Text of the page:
Now that both National Treasures and Five Star have been released, there seems to be a lot of debate over which product has the claim to the top product of the year. Although both products have put out their best showing in the history of the respective brands, the battle has sparked serious debate online and in the shops. Ill go through my opinions, and I am eager to hear yours. I very much like both products with a few exceptions on both sides, but I know its not necessarily cut and dry.
This is about as lopsided as this debate can get, as National Treasures is obviously the more valuable of the two. Rookie patch autos in both sets are among the more valuable of the year for each of the brands, but National Treasures owns the best of the entire calendar in the worth of the base RCs. Similarly, the on card autographs of the veterans and HOF stars in NT tend to be 2-3x more valuable than in Five Star, which is completely baffling to me. It almost makes you wonder how people get to the individual valuations that these sets eventually come to, as I fail to see what makes one more valuable than the other. I would go so far as saying that Topps Five Star deserves to be more valuable, as I will get to in the later part of this discussion, but that isnt the case. I have heard theories, but to me its all because NT has been around longer, and Five Star hasnt recovered yet from 2011.
Both of the products feature some great looking cards, although I believe that Five Star has about as clear an edge as one can get on the look of their cards. Its been this way since the inception of the product. Not only does Five Star look more ornate and well put together, but the on card autos coupled with the clean look makes this set a juggernaut when facing any other product. Treasures’ rookie patch autos are an aesthetic nightmare to me, with the tiny player picture trapped in the corner for no apparent reason. Although they both have large spaces to sign, the Five Star cards look to be much more pleasing in the layout and picture composition. I still stand by my opinion that the Five Star jumbo rookie patch autos are the best looking cards of the year, and its not even a competition. National Treasures sticker autos just cant compete on this level of visual appeal.
This is tough, and there is a reason why. National Treasures prides itself on having a large checklist, which is great for player collectors that buy singles. The issue is that many of the players on the checklist should not be included in a super high end product that is pushing 600 a box. With only 3 autos per, to pull one of these guys can be a box killer. Five Star has a solid checklist with few holes in it, although the overall value is lower in general. With so few of the scrub non-RPS autos included in the box, there is a much better chance of walking away with an auto that you actually might want. Considering that there are ZERO stickers in Five Star, those autographs of non-rookie players tend to be more likely to end up staying with one’s collection.
I loved the tin strategy for Five Star over the last few years, and I think the new display is a novel idea. Its just not a good idea for a product like this. You need a tin or a wood box to complement the box price and I dont think there is a competition here. Treasures has its trademark Cigar box, and I think this is a clear win for Panini as it has been since Exquisite moved away from wood packaging in Exquisite.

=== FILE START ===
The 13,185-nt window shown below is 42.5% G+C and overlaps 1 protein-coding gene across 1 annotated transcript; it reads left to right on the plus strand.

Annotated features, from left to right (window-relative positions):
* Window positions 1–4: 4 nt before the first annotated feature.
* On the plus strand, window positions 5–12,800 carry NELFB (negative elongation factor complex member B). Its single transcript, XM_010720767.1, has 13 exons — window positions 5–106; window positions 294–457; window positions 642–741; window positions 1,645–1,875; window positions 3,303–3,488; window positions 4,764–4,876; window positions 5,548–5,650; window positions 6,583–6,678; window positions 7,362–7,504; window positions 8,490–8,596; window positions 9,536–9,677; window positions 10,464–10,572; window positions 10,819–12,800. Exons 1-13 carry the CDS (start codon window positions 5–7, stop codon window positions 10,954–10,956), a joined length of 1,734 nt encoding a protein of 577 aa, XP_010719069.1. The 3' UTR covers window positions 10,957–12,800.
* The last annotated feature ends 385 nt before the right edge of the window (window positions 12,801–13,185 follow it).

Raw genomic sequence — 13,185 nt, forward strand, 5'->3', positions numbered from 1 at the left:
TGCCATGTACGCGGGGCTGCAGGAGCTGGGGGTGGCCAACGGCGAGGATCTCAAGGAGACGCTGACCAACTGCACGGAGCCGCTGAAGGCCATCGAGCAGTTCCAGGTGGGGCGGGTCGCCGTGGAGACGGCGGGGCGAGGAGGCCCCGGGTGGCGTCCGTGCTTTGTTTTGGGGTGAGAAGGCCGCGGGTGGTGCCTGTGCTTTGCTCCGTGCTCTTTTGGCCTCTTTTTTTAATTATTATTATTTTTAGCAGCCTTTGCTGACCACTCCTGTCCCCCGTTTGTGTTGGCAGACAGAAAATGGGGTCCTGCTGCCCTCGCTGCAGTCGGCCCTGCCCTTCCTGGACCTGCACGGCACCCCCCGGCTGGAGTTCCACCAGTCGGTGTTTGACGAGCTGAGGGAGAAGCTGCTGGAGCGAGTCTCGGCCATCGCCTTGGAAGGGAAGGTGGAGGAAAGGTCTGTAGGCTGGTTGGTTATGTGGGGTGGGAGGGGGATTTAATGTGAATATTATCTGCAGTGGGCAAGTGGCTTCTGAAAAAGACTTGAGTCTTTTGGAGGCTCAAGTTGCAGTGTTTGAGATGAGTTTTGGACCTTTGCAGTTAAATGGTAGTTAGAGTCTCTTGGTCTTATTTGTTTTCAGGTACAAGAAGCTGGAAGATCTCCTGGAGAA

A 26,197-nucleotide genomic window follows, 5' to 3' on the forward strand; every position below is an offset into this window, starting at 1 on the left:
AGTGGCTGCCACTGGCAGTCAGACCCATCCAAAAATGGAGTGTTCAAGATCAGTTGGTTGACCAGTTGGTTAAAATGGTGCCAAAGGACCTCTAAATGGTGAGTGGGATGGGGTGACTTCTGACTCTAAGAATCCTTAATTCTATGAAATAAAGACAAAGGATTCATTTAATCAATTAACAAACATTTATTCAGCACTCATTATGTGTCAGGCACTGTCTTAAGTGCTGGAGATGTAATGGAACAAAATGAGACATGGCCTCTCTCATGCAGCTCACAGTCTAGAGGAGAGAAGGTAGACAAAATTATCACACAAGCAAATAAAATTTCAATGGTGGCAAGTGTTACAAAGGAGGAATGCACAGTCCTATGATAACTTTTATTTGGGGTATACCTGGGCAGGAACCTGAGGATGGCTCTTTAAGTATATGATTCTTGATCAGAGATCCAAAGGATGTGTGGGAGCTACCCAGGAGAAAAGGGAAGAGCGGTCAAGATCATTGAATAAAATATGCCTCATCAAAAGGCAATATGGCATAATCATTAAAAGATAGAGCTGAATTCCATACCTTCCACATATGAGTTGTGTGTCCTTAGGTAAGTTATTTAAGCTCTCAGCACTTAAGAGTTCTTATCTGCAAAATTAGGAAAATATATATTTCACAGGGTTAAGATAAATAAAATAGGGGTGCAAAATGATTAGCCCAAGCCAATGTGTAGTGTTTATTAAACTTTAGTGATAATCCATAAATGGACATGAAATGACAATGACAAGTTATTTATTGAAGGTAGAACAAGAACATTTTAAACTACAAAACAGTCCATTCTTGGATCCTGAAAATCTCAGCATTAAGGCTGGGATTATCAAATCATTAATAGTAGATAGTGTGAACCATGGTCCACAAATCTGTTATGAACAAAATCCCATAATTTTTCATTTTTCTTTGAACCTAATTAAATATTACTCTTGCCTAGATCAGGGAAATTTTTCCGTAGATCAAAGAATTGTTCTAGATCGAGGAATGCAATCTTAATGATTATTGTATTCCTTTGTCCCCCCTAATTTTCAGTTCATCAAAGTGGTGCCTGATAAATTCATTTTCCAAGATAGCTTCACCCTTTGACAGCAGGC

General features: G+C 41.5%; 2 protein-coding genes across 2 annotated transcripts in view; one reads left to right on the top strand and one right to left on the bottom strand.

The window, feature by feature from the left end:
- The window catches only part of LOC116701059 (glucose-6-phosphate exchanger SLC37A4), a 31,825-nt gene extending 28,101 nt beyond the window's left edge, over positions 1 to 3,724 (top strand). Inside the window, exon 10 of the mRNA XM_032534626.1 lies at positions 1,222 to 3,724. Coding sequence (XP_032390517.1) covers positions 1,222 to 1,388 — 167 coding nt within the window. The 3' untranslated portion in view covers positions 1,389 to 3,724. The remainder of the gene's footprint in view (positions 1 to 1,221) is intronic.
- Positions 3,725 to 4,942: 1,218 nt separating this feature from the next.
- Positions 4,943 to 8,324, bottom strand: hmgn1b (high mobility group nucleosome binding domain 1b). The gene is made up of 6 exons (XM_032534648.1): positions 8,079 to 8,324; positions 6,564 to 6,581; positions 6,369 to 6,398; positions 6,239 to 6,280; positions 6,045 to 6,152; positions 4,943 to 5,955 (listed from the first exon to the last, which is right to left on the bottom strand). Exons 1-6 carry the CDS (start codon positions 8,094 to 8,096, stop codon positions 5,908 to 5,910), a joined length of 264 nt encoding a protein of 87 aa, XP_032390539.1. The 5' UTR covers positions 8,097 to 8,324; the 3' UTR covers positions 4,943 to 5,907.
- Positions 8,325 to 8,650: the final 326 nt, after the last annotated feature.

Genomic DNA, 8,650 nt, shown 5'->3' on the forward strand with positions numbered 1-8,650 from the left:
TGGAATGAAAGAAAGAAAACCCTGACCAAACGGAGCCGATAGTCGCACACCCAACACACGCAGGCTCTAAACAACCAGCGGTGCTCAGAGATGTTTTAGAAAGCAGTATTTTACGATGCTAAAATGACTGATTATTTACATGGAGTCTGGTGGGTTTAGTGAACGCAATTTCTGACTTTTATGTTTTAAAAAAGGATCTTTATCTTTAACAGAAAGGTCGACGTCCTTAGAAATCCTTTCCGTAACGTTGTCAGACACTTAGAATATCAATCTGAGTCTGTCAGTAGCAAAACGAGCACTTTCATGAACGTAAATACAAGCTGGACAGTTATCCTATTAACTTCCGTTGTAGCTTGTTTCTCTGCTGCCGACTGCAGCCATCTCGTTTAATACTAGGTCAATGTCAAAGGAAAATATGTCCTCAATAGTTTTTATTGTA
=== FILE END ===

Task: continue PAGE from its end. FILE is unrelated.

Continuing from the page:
National Treasures’ box price has gone through the roof as people hoard boxes to trickle out through the distributors. This is where Five Star has a clear advantage, as there isnt as much risk going into a box. If you dont pull a Wilson, Luck or Griffin RPA, you are likely not going to make your money back on a box of Treasures, and this is where Topps has the SLIGHT advantage. Not that the cards are more valuable, just that when you have a dud, you lose less money at 450 a box instead of 600. Same amount of hits – less money needed to break even. Both products are overpriced at where they stand, but I still believe that Five Star is tracking well below where it should be on individual card sales.
I have said before that Five Star should be worth more than it is. I wholeheartedly believe that, as many of the individual sales I have seen defy common sense. Its almost like collectors are fixated on National Treasures’ perception with the herd. I have also mentioned that I feel as though we are not speaking according to the feedback I see posted everywhere. We complain constantly about sticker autos in high end products, yet when a product with all on card autos are released, its not worth more for the effort. I almost believe that collectors have lost trust in Topps’ ability to remain worthy of consumer trust in the wake of the Blue Wave and redemption issues, but that cant be all of it. Im going to put this into an analogy that I hope makes sense. National Treasures is like Justin Bieber – incredibly popular but manufactured to play to the masses in a way that preys on people who buy into the collective consciousness. Five Star is like Arcade Fire – everyone always tells you how great it is, but its the product that only the people in the know really appreciate.
In the end, both products are great showings. I love Five Star because it represents what I care about – autographs. If I were a relic collector, I might go with National Treasures. The products are so different, that I honestly believe there is room for both in this hobby. They play to two different types of people, and I hope that this year doesnt serve as discouragement to Topps to change the format. If anything, the fact that Panini had to include the on card stuff should only serve to show that they know how much power it has. They are getting tired of hearing “if Topps can do it, why cant it happen in Treasures too?” That is good. That is very good. These just go to show us that everyone won in 2012.